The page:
New York (AP) - High fuel prices are putting the squeeze on drivers' wallets just as they are starting to feel better about the economy. They're also forcing tough choices on small-business owners who are loathe to charge more for fear of losing cost-conscious customers.
Gasoline prices rose 4 percent last week to a national average of $3.29 per gallon. That's the highest level ever for this time of year, when prices are typically low. And with unrest in the
Bryon Gongaware, an owner of The Floral Trunk and Gifts in
"I don't think the economy is solid enough that you can be careless about raising prices," he said, standing among the flower clippings on the floor of the shop he has run for 21 years.
That means the extra costs that come from driving the store's delivery van 70,000 miles a year come from only one place: "right out of the bottom line," he said.
For drivers such as Robert Wagner, 51, a high school teacher from
Analysts and economists worry that by lowering profits for businesses and reducing disposable income for drivers, high gasoline prices could slow the recovering economy.
Over a year, analysts estimate, oil at $100 a barrel would reduce
Americans are less prepared to absorb the spike in gasoline prices than they were the last time prices rose this high, in 2008, because unemployment is higher and real estate values are lower, says David Portalatin, an analyst for the market research firm NPD Group.
It has been four months since gasoline rose beyond $3 per gallon. During that time, drivers have spent $14 billion more on gasoline than they did a year ago, Portalatin says.
Diane Swonk, chief economist at Mesirow Financial in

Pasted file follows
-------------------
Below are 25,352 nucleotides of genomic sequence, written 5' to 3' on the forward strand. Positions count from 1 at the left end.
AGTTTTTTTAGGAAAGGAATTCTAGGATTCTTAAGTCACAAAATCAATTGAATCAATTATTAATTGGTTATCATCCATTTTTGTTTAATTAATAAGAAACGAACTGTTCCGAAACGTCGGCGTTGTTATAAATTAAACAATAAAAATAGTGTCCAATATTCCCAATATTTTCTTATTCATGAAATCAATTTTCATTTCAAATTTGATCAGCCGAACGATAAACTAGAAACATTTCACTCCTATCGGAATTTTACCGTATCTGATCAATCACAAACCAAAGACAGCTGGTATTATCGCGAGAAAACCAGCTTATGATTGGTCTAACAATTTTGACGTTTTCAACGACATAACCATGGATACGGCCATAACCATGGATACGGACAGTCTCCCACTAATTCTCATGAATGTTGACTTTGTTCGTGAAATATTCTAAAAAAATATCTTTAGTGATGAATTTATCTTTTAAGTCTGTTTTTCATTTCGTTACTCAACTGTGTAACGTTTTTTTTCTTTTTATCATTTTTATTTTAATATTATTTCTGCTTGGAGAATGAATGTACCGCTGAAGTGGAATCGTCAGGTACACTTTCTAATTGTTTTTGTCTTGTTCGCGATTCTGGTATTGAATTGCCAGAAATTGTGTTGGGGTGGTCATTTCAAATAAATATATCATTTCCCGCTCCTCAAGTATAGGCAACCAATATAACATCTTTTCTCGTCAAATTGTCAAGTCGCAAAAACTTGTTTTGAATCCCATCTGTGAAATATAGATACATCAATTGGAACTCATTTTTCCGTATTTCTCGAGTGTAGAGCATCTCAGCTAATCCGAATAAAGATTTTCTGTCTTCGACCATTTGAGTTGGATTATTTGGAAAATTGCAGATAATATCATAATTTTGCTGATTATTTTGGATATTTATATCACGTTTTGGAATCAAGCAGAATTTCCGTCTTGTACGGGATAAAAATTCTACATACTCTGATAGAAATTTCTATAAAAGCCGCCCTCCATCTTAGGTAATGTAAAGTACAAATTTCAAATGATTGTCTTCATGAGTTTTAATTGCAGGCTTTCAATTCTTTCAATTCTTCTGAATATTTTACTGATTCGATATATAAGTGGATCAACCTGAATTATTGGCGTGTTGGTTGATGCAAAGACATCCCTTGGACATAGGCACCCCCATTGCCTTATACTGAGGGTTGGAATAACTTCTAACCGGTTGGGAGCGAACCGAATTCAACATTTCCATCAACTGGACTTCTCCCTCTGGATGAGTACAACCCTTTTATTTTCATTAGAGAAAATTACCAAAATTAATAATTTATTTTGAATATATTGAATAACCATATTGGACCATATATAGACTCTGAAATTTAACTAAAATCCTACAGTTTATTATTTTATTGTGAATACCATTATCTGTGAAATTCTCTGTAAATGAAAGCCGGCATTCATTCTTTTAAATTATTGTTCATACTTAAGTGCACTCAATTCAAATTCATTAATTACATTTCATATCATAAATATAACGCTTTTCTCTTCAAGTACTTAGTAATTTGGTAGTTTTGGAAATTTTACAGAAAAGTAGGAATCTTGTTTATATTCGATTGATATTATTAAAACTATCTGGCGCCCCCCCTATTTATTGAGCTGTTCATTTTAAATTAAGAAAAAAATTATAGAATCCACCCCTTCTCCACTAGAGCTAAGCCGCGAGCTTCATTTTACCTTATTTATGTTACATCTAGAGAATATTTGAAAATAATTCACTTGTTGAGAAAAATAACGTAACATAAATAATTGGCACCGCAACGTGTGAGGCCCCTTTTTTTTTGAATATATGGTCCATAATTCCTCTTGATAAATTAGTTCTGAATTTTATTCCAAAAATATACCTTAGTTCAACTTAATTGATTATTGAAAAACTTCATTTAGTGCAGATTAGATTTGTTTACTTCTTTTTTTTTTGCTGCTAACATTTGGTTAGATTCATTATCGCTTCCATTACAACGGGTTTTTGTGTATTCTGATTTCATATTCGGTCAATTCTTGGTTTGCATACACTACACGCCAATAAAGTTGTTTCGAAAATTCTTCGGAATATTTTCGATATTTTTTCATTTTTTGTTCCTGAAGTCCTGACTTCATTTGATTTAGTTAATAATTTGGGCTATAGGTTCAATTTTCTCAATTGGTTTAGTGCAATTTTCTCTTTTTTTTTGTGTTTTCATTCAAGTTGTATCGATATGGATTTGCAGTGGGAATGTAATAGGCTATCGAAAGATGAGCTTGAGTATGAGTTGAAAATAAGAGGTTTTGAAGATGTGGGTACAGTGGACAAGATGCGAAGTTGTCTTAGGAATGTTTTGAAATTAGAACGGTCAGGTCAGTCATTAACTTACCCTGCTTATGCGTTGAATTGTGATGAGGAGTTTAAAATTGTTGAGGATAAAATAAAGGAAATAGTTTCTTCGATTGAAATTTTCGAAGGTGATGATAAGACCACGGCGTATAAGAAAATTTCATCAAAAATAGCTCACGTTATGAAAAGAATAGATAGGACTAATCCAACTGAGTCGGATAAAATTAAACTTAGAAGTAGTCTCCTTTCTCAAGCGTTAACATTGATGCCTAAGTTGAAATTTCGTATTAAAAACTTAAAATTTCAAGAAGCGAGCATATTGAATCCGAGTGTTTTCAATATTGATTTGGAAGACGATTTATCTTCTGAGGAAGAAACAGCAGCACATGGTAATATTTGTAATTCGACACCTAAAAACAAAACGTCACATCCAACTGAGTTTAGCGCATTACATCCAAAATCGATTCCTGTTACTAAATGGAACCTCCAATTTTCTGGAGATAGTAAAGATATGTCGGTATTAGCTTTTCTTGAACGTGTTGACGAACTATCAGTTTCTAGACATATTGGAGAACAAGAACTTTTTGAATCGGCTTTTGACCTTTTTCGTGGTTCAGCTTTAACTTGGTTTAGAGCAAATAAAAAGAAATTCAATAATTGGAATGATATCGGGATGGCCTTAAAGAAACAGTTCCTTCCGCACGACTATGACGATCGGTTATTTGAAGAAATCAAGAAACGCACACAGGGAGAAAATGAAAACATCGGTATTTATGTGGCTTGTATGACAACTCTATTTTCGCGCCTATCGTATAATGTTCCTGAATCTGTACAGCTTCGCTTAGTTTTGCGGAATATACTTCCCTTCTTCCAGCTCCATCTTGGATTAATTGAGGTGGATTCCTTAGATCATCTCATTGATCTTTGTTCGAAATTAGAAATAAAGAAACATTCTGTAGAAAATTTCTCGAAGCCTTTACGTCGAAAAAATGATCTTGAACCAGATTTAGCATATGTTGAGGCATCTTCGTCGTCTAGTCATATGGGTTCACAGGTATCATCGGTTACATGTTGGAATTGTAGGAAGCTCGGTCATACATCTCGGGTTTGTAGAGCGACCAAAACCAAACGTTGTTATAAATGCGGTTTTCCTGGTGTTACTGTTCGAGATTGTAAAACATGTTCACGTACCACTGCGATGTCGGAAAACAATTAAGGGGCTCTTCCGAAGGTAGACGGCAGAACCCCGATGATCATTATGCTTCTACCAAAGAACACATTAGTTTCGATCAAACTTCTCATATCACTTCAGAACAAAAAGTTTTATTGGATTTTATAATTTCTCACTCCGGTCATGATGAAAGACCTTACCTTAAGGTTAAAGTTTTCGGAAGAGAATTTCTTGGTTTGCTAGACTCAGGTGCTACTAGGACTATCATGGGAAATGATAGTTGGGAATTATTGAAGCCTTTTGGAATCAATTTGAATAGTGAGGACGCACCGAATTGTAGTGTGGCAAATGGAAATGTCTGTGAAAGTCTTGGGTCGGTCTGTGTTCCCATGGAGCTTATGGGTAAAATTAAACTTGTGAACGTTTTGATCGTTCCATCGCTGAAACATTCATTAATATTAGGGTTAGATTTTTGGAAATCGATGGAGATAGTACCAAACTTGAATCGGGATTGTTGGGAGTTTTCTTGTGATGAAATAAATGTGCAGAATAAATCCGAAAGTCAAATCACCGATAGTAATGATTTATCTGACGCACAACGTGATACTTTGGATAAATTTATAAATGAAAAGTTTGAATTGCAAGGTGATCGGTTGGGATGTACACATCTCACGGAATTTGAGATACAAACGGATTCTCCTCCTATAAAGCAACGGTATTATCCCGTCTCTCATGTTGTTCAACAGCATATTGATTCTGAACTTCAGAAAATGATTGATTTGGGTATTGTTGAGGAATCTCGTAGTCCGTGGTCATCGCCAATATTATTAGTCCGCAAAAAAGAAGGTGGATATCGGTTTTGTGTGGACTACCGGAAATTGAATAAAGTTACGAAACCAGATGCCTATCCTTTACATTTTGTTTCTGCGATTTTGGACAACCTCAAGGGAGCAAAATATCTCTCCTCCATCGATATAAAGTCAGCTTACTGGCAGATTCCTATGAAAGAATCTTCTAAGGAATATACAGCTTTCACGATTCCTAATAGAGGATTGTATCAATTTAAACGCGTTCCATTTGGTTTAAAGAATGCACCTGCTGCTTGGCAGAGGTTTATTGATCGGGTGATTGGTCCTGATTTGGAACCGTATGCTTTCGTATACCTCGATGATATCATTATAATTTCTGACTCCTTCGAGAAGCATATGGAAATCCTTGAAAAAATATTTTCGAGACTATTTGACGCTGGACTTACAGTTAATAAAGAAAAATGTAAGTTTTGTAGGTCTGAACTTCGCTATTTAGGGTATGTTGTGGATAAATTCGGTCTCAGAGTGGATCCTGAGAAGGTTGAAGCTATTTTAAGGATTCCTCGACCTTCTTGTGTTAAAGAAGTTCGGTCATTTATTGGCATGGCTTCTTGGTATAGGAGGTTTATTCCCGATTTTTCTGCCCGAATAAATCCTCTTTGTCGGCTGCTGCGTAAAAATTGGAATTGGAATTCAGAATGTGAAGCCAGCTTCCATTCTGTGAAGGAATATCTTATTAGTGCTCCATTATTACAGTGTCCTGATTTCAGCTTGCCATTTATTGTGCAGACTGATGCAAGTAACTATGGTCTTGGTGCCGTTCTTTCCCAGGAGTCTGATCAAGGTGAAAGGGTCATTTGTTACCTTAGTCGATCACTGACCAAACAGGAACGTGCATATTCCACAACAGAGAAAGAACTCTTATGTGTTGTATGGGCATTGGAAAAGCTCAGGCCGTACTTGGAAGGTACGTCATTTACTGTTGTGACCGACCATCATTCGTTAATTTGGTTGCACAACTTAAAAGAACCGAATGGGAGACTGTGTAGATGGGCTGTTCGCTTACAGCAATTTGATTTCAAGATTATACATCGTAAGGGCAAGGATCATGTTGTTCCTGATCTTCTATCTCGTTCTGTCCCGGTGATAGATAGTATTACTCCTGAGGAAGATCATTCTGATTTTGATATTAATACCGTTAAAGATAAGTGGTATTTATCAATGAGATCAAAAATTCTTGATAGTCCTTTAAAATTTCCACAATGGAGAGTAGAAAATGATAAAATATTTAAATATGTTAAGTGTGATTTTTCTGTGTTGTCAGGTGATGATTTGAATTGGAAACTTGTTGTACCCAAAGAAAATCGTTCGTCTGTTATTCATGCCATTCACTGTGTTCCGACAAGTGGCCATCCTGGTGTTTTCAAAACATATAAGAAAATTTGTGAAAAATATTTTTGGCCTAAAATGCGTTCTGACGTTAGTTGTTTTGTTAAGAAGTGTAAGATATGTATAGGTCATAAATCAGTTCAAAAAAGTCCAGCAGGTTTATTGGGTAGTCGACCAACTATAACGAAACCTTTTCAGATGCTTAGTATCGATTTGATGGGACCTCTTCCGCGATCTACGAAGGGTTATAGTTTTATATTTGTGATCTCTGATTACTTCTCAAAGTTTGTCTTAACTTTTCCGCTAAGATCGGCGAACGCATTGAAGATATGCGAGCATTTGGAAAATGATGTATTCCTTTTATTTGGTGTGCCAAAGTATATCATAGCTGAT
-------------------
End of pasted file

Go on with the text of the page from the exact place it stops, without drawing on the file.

Gasoline prices rose throughout last fall as the developing nations of
In recent weeks, upheaval in the
Much of the most dramatic unrest took place in countries that are not big producers of oil. But when
Gasoline prices typically fall in the winter and rise in the spring as refiners switch to more expensive summer blends of gasoline. Since 2000, prices in May have been 52 cents per gallon on average higher than in February, according to the Energy Information Administration.
Tom Kloza, chief oil analyst at the Oil Price Information Service, believes that the normal seasonal rise in prices has been pulled ahead by events in the
"When we get over $3.75 we are looking at very serious consequences for the economy," he says.
For every 25-cent increase in the price of gasoline, the nation spends an extra $3 billion filling up its cars and trucks, Kloza says.
For Jay Ricker, who owns 51 convenience stores in Indiana that sell gasoline under BP and Marathon brands, that's less money for the "affordable luxuries" he offers - cappuccinos and candy bars that people enjoy, but can do without. "I hate these high prices," he says. "People don't want to come in and buy something I make money off."
Drivers often get angry when gasoline prices spike for reasons that aren't apparent, such as refinery problems or overseas demand for oil.
This time, though, the dramatic news reports from the
"Whenever you see chaos in the
That doesn't mean they like it.
When asked about fuel prices at a RaceTrac service station in
AP Writers Joshua Freed in